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Saturday, April 22, 2017

Trump set to visit Manila in November

THE Department of Foreign Affairs (DFA) on Friday confirmed that President Donald Trump would visit Manila in November.
DFA spokesman Robe Bolivar said Trump was scheduled to participate in the East Asia Summit and the Association of Southeast Asian Nations (Asean)-US Leaders’ Summit to be hosted by the Philippines.
The announcement came after US Vice President Mike Pence visited the Jakarta headquarters of Asean and met representatives of the 10-member bloc.
Pence said that aside from the Asean meetings, the US president will go to the gathering of the Asia-Pacific Economic Cooperation (APEC) forum in Vietnam.
Trump’s attendance at the meetings was “a sign, I hope to all, of our firm and unwavering commitment to build on the strong foundations that we already share,” Pence said in Jakarta on Thursday.
The East Asia Summit groups 18 countries including Asean member-states, the US, Russia and China. APEC brings together 21 member-states from either side of the Pacific.
Asean states are eager to hear what the US will say on the proposed framework on the Code of Conduct on South China Sea, which is expected to be crafted in the middle of this year or before the November meet.
Duterte has chastised Washington for supposedly doing nothing to prevent China from reclaiming some islands in the West Philippine Sea (South China Sea) and setting up communications facilities.
The code of conduct is expected to stop China from developing the islands in the West Philippine Sea being claimed by Taiwan, Brunei, Malaysia, Vietnam and the Philippines.
‘Power struggle’
A visiting former Chinese ambassador said the Philippines was a victim of the power struggle between the US and China as to who controls the South China Sea.
Ambassador Wu Hailong, in a roundtable discussion earlier this week with members of the Philippine Council for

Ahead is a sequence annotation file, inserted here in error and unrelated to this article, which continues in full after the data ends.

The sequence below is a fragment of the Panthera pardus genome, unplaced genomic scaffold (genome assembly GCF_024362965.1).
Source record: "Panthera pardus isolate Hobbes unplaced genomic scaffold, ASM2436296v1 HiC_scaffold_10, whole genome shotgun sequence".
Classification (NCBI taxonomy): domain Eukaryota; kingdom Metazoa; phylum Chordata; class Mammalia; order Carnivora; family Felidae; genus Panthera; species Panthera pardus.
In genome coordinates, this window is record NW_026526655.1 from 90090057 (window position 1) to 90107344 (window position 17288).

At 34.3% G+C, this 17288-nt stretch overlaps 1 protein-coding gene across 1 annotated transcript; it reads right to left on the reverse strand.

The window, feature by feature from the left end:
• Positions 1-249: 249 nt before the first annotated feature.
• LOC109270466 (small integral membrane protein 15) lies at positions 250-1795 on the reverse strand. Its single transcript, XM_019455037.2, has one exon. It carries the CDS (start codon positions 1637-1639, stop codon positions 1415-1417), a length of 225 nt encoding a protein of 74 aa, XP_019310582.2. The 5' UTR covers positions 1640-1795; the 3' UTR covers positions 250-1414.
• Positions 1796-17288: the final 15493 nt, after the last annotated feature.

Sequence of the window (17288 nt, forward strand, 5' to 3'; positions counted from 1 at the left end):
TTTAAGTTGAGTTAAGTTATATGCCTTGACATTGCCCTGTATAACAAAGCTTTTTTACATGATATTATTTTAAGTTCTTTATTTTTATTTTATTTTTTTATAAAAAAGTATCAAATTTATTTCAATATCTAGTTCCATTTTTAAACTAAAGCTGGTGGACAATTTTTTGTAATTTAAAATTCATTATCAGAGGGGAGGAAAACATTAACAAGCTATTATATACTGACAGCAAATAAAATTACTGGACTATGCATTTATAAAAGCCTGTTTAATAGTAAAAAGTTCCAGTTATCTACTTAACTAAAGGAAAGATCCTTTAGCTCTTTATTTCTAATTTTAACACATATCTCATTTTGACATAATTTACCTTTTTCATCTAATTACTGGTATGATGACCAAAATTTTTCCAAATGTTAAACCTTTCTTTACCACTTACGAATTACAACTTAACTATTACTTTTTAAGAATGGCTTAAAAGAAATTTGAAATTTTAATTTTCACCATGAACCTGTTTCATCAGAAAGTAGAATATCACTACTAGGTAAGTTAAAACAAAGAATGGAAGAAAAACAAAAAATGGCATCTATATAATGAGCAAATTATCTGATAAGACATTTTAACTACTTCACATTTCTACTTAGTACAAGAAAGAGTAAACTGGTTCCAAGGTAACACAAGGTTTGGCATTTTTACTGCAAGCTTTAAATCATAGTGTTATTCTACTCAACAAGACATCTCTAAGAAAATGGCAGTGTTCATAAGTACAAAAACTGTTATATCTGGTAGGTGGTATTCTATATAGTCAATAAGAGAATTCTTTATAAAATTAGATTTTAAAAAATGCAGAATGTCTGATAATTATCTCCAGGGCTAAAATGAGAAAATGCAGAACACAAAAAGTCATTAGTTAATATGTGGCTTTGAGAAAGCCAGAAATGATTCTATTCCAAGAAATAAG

Foreign Relations (PCFR) at the Development Academy of the Philippines in Pasig City, said Washington and Beijing have different interpretations of freedom of navigation.
“If we are friends, how can we be enemies? That’s foreign relations, no permanent friends, only permanent interest. We should be flexible, open-minded, ready to talk because the only alternative is war and we cannot contemplate war,” PCFR head Alan Ortiz said, quoting Wu.
“For the US, they can pass anytime they want, and that’s freedom of navigation for them. For us, we pass South China Sea for trade and commerce,” added Ortiz, still quoting Wu.
Ortiz said the installation of communication equipment on reclaimed islands in the West Philippine Sea was China’s response to the interpretation of the Americans.
“They feel threatened, that’s why they feel they have to be ready,” he said.
Wu said Filipino leaders were well-respected in China, citing the successful visit of President Rodrigo Duterte last year, which revived the Sino-Filipino relationship amid the dispute over the West Philippine Sea.
In fact, Wu said China was preparing for the 600th year commemoration of the first visit of a Filipino leader to China.
He was referring to Sulu King Paduka Pahala, who visited China in 1417. Pahala, however, got sick and died in China. The Chinese emperor ordered an elaborate funeral and built a mausoleum, which still stands today.
“We are commemorating the 600 years of exchanges of views and issues. It was a splendid visit of a royal king,” said Wu, who visited Manila for the first time.
“As family members we have to be very frank and take into consideration our long history of relationship and cooperation,” the former Chinese diplomat said.

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